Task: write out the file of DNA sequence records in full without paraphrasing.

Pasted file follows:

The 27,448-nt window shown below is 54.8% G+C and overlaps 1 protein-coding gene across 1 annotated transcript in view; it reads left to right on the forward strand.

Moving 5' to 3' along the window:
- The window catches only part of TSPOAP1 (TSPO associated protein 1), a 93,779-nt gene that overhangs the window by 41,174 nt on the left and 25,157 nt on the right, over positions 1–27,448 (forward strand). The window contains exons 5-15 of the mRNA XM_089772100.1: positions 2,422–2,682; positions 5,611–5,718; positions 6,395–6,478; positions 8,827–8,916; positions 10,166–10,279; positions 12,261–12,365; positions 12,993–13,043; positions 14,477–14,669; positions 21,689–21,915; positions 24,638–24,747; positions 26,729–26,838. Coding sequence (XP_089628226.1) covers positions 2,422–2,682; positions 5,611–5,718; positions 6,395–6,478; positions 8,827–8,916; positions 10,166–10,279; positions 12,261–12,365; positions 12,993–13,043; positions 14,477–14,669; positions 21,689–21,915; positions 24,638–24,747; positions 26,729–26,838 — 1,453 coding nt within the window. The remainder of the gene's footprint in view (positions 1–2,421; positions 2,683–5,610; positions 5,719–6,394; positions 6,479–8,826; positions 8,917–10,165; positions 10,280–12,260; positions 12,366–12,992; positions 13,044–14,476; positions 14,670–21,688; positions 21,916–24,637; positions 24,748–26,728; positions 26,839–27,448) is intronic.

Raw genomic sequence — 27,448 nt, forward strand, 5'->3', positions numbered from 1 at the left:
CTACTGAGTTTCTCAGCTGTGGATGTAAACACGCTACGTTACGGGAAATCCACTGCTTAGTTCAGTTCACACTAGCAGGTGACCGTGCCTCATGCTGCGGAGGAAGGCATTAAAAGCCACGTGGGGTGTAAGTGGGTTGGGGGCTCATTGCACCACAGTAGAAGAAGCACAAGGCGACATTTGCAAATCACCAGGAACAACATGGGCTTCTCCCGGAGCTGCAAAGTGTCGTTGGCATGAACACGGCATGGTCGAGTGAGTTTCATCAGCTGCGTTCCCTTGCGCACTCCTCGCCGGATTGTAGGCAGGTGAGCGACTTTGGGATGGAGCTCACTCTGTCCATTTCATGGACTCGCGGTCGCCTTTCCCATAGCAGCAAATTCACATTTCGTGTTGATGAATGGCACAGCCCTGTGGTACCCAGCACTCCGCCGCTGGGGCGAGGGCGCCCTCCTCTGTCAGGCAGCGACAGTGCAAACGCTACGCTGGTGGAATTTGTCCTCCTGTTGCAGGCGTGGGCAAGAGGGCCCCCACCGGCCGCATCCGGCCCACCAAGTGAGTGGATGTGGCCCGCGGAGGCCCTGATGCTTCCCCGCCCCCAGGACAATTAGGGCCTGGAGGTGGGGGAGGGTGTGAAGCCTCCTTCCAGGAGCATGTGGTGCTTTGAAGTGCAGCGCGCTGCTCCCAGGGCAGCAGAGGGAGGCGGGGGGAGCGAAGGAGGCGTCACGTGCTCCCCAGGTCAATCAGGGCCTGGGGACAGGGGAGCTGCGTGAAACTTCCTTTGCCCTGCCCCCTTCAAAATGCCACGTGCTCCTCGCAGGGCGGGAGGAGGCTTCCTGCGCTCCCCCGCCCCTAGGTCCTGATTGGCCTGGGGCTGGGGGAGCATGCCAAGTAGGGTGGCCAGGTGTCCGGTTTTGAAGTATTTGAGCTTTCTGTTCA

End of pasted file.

The 27,448-nt window shown below is 54.8% G+C and overlaps 1 protein-coding gene across 1 annotated transcript in view; it reads left to right on the forward strand.

Moving 5' to 3' along the window:
- The window catches only part of TSPOAP1 (TSPO associated protein 1), a 93,779-nt gene that overhangs the window by 41,174 nt on the left and 25,157 nt on the right, over positions 1–27,448 (forward strand). The window contains exons 5-15 of the mRNA XM_089772100.1: positions 2,422–2,682; positions 5,611–5,718; positions 6,395–6,478; positions 8,827–8,916; positions 10,166–10,279; positions 12,261–12,365; positions 12,993–13,043; positions 14,477–14,669; positions 21,689–21,915; positions 24,638–24,747; positions 26,729–26,838. Coding sequence (XP_089628226.1) covers positions 2,422–2,682; positions 5,611–5,718; positions 6,395–6,478; positions 8,827–8,916; positions 10,166–10,279; positions 12,261–12,365; positions 12,993–13,043; positions 14,477–14,669; positions 21,689–21,915; positions 24,638–24,747; positions 26,729–26,838 — 1,453 coding nt within the window. The remainder of the gene's footprint in view (positions 1–2,421; positions 2,683–5,610; positions 5,719–6,394; positions 6,479–8,826; positions 8,917–10,165; positions 10,280–12,260; positions 12,366–12,992; positions 13,044–14,476; positions 14,670–21,688; positions 21,916–24,637; positions 24,748–26,728; positions 26,839–27,448) is intronic.

Raw genomic sequence — 27,448 nt, forward strand, 5'->3', positions numbered from 1 at the left:
CTACTGAGTTTCTCAGCTGTGGATGTAAACACGCTACGTTACGGGAAATCCACTGCTTAGTTCAGTTCACACTAGCAGGTGACCGTGCCTCATGCTGCGGAGGAAGGCATTAAAAGCCACGTGGGGTGTAAGTGGGTTGGGGGCTCATTGCACCACAGTAGAAGAAGCACAAGGCGACATTTGCAAATCACCAGGAACAACATGGGCTTCTCCCGGAGCTGCAAAGTGTCGTTGGCATGAACACGGCATGGTCGAGTGAGTTTCATCAGCTGCGTTCCCTTGCGCACTCCTCGCCGGATTGTAGGCAGGTGAGCGACTTTGGGATGGAGCTCACTCTGTCCATTTCATGGACTCGCGGTCGCCTTTCCCATAGCAGCAAATTCACATTTCGTGTTGATGAATGGCACAGCCCTGTGGTACCCAGCACTCCGCCGCTGGGGCGAGGGCGCCCTCCTCTGTCAGGCAGCGACAGTGCAAACGCTACGCTGGTGGAATTTGTCCTCCTGTTGCAGGCGTGGGCAAGAGGGCCCCCACCGGCCGCATCCGGCCCACCAAGTGAGTGGATGTGGCCCGCGGAGGCCCTGATGCTTCCCCGCCCCCAGGACAATTAGGGCCTGGAGGTGGGGGAGGGTGTGAAGCCTCCTTCCAGGAGCATGTGGTGCTTTGAAGTGCAGCGCGCTGCTCCCAGGGCAGCAGAGGGAGGCGGGGGGAGCGAAGGAGGCGTCACGTGCTCCCCAGGTCAATCAGGGCCTGGGGACAGGGGAGCTGCGTGAAACTTCCTTTGCCCTGCCCCCTTCAAAATGCCACGTGCTCCTCGCAGGGCGGGAGGAGGCTTCCTGCGCTCCCCCGCCCCTAGGTCCTGATTGGCCTGGGGCTGGGGGAGCATGCCAAGTAGGGTGGCCAGGTGTCCGGTTTTGAAGTATTTGAGCTTTCTGTTCA